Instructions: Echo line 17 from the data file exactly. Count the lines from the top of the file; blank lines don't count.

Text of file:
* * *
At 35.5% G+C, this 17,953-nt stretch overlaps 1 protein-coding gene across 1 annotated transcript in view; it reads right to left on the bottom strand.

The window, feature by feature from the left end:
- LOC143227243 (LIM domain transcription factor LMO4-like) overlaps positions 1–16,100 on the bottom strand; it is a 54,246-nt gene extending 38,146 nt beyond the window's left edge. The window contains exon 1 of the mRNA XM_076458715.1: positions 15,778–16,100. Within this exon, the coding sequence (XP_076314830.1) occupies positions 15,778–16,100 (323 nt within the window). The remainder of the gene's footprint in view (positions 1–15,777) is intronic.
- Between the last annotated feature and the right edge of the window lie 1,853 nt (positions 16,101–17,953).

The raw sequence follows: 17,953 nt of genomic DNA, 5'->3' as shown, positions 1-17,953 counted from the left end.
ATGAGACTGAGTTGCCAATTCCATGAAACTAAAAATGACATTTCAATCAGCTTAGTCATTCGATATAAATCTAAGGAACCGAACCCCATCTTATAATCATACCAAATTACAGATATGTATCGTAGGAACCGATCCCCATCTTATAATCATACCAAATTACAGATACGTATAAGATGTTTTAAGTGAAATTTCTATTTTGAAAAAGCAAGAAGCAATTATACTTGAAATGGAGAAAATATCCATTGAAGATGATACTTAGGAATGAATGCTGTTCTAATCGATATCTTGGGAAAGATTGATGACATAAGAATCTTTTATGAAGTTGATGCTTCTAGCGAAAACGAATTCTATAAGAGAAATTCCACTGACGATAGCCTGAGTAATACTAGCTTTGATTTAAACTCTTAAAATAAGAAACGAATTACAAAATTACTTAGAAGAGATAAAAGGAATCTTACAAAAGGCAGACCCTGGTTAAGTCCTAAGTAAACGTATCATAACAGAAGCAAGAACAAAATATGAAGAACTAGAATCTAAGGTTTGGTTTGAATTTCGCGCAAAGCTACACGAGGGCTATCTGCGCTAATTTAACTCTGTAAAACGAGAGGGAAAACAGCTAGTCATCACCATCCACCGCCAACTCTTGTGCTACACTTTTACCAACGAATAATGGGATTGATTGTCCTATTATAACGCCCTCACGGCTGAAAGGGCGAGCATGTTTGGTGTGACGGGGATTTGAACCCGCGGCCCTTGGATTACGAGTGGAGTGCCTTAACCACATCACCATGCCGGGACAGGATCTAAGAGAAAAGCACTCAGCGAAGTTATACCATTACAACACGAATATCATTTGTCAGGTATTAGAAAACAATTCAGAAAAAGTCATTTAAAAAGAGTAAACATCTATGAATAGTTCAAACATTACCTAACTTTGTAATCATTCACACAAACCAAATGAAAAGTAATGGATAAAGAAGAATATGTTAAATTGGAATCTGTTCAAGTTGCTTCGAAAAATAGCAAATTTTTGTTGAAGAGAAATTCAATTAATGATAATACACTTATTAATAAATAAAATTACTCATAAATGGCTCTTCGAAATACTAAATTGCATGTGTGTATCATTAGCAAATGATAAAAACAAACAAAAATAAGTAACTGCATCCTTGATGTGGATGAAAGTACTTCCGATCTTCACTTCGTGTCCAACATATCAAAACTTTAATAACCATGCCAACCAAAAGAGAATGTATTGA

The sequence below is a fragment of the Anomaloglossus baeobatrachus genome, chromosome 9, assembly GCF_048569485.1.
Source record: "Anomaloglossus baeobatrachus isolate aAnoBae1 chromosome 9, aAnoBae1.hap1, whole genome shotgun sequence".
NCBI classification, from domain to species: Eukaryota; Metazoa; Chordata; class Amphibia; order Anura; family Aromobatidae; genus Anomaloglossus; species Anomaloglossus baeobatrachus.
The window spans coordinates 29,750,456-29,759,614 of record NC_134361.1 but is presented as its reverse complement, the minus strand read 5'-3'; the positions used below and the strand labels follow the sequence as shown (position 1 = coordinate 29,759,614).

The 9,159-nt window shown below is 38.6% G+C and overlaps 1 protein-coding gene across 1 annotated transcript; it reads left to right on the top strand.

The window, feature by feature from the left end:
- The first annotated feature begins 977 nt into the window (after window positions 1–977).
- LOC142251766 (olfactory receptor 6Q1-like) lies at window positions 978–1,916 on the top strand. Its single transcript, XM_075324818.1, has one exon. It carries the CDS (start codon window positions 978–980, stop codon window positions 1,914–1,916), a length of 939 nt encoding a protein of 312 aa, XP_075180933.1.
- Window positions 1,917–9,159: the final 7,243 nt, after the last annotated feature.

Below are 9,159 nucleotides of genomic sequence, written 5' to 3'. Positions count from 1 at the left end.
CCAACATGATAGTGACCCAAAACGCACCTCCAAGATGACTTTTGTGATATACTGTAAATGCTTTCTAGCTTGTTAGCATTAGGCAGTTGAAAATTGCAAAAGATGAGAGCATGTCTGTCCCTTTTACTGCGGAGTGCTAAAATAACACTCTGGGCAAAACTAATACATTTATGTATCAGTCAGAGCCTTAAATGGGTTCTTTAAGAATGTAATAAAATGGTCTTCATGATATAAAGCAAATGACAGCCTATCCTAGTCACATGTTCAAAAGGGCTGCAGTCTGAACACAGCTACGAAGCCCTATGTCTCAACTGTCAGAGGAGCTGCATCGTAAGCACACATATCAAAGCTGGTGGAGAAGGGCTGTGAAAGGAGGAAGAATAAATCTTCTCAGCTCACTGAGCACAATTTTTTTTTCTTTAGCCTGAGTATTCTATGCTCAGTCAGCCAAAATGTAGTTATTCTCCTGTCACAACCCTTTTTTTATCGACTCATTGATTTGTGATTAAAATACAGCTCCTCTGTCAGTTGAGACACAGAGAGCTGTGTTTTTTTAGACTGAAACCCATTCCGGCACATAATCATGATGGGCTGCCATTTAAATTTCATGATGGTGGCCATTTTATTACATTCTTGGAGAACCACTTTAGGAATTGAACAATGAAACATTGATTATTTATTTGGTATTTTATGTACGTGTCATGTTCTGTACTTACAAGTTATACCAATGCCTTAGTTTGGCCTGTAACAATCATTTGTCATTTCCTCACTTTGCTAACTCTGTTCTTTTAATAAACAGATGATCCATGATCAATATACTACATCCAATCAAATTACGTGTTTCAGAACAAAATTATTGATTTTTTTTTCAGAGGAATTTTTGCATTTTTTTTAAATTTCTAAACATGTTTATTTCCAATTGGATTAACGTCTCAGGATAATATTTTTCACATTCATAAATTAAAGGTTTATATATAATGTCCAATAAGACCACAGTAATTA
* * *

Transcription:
CCAACATGATAGTGACCCAAAACGCACCTCCAAGATGACTTTTGTGATATACTGTAAATGCTTTCTAGCTTGTTAGCATTAGGCAGTTGAAAATTGCAAAAGATGAGAGCATGTCTGTCCCTTTTACTGCGGAGTGCTAAAATAACACTCTGGGCAAAACTAATACATTTATGTATCAGTCAGAGCCTTAAATGGGTTCTTTAAGAATGTAATAAAATGGTCTTCATGATATAAAGCAAATGACAGCCTATCCTAGTCACATGTTCAAAAGGGCTGCAGTCTGAACACAGCTACGAAGCCCTATGTCTCAACTGTCAGAGGAGCTGCATCGTAAGCACACATATCAAAGCTGGTGGAGAAGGGCTGTGAAAGGAGGAAGAATAAATCTTCTCAGCTCACTGAGCACAATTTTTTTTTCTTTAGCCTGAGTATTCTATGCTCAGTCAGCCAAAATGTAGTTATTCTCCTGTCACAACCCTTTTTTTATCGACTCATTGATTTGTGATTAAAATACAGCTCCTCTGTCAGTTGAGACACAGAGAGCTGTGTTTTTTTAGACTGAAACCCATTCCGGCACATAATCATGATGGGCTGCCATTTAAATTTCATGATGGTGGCCATTTTATTACATTCTTGGAGAACCACTTTAGGAATTGAACAATGAAACATTGATTATTTATTTGGTATTTTATGTACGTGTCATGTTCTGTACTTACAAGTTATACCAATGCCTTAGTTTGGCCTGTAACAATCATTTGTCATTTCCTCACTTTGCTAACTCTGTTCTTTTAATAAACAGATGATCCATGATCAATATACTACATCCAATCAAATTACGTGTTTCAGAACAAAATTATTGATTTTTTTTTCAGAGGAATTTTTGCATTTTTTTTAAATTTCTAAACATGTTTATTTCCAATTGGATTAACGTCTCAGGATAATATTTTTCACATTCATAAATTAAAGGTTTATATATAATGTCCAATAAGACCACAGTAATTA